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Well if anything can be taken from the photo, it's a fact that my battery after 110000 miles is still in a decent state, to a degree at least.
Well, or that your display is still working. Not that we can measure it with the software reserves built into the the display, but I don't expect any noticeable change in function of the the HEV battery under any reasonable car lifespan. Super conservative battery management system. On the Niro forum, a member sold his car with 157,000 miles on it with no noticeable drop in efficiency at that point. Even trying to stress the battery with full charge and discharge cycles (possible with high speed driving and then normal driving in Sport mode), it will be difficult to impact battery life I think.
 

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Discussion Starter #7
Well, or that your display is still working. Not that we can measure it with the software reserves built into the the display, but I don't expect any noticeable change in function of the the HEV battery under any reasonable car lifespan. Super conservative battery management system. On the Niro forum, a member sold his car with 157,000 miles on it with no noticeable drop in efficiency at that point. Even trying to stress the battery with full charge and discharge cycles (possible with high speed driving and then normal driving in Sport mode), it will be difficult to impact battery life I think.
Am I missing something here??
Is there anywhere in the manual that advises SPORT mode to be used for no more that a specific length of time or distance??
It's just that I'm receiving vibes that are telling me iv broke some kind of unwritten rule.🤔🤔
No apologies just yet, at least, not until something has been confirmed 😉😉
 

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I'd be interested to know what the fuel economy was over this journey keeping it in Sport and also the average speed.
 

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Discussion Starter #9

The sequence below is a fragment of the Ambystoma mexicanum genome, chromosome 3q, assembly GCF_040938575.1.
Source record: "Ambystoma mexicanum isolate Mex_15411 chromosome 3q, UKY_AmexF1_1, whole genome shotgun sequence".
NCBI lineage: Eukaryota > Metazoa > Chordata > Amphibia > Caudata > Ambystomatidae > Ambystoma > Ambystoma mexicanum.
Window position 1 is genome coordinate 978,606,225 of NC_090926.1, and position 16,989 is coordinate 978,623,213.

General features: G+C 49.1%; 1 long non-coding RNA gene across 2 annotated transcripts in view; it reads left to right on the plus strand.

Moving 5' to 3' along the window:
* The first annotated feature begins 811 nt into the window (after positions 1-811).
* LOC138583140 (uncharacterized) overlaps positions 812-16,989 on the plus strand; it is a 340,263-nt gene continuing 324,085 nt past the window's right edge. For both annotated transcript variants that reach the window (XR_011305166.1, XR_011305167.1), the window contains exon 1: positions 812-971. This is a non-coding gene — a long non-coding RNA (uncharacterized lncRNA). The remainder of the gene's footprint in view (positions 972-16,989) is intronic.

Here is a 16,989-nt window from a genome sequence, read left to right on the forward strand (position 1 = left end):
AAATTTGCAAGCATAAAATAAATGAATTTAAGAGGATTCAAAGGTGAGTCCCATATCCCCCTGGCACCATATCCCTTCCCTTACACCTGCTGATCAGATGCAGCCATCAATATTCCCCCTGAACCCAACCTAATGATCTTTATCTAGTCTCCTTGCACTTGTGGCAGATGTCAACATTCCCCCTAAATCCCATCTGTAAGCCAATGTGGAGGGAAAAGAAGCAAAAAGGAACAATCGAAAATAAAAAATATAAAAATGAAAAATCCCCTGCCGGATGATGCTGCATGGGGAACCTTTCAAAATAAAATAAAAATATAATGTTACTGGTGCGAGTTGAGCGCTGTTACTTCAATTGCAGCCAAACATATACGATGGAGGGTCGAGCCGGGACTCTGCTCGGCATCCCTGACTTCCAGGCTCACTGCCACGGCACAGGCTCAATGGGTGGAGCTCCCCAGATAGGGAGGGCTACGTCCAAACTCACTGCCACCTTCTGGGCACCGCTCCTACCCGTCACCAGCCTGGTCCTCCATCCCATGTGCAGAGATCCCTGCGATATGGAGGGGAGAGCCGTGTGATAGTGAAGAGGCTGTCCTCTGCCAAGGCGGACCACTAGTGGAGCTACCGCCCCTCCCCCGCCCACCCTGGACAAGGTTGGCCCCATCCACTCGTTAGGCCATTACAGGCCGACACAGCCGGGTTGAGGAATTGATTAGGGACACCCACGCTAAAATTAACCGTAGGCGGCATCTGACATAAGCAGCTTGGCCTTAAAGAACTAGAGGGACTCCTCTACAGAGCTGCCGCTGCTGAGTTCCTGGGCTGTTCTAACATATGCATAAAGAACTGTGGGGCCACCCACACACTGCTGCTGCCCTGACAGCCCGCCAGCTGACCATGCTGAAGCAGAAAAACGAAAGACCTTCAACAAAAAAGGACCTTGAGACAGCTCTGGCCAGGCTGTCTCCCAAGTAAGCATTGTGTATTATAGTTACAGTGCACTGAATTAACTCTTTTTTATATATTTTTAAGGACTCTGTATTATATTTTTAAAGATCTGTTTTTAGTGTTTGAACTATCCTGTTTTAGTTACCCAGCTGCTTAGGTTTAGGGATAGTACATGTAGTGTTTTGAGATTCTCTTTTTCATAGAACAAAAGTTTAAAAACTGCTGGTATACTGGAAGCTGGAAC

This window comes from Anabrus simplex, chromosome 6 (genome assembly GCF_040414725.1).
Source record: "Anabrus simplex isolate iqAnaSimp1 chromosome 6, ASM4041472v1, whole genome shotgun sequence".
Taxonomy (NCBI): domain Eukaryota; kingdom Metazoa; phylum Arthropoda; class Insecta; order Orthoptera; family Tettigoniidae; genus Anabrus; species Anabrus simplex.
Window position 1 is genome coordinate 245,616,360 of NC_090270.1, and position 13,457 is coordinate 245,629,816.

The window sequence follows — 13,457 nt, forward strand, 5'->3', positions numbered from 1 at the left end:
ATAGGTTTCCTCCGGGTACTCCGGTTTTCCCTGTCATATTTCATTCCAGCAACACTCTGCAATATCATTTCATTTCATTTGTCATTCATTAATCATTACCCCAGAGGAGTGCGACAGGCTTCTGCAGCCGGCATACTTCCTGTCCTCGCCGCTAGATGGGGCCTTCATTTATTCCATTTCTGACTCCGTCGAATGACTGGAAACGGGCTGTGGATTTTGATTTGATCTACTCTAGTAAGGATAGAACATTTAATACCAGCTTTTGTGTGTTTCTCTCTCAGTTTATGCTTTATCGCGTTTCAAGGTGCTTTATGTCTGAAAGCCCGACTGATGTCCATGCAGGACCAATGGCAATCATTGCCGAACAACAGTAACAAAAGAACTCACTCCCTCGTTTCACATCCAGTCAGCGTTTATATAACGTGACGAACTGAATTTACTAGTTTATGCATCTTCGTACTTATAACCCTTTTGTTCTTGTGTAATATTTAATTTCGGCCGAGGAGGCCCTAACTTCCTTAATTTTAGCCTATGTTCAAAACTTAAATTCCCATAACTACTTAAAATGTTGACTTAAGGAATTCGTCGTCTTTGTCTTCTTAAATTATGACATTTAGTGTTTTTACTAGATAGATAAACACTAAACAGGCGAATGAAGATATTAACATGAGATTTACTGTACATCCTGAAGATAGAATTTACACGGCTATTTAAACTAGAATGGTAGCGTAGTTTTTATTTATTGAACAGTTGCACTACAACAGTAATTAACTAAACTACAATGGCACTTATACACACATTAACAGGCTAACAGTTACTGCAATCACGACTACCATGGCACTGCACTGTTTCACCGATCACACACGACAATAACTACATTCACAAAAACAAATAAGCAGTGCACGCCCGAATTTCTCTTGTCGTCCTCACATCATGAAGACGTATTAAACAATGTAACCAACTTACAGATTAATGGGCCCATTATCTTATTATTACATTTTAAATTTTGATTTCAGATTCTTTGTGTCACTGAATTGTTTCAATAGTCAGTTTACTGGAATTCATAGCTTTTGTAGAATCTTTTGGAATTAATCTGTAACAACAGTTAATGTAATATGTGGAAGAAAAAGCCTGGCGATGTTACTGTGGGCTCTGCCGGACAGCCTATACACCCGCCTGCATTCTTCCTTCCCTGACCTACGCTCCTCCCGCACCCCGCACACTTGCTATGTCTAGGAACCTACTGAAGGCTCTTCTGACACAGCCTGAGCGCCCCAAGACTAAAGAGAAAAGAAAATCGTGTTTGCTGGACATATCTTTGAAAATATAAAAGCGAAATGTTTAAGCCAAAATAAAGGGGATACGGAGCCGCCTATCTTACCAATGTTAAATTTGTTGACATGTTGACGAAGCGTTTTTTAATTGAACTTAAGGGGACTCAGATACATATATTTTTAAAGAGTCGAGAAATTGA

I'd be interested to know what the fuel economy was over this journey keeping it in Sport and also the average speed.
It was 14.9 miles that took I'd estimate 28/30 minutes.
I'll be doing the the same journey again on a couple of days so may just take a look a bit deeper.
 

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Am I missing something here??
Is there anywhere in the manual that advises SPORT mode to be used for no more that a specific length of time or distance??
It's just that I'm receiving vibes that are telling me iv broke some kind of unwritten rule.🤔🤔
No apologies just yet, at least, not until something has been confirmed 😉😉
There's zero guidance on the correct or appropriate use of sport mode, and no unwritten rule to break. It's your car, and you are totally free to drive it any which way you wish to, within the boundary of what is safe for you and other road users.

But.... (there's always one of those after all), the question in this instance is: Does using sport mode (which typically uses more fuel) to gain a fully charged traction battery, actually gain you anything in terms of fuel efficiency - meaning that by using more fuel to charge the battery to maximum, did that battery charge result in being able to drive the car at least an equal distance using the stored charge that you used in fuel to get the stored charge.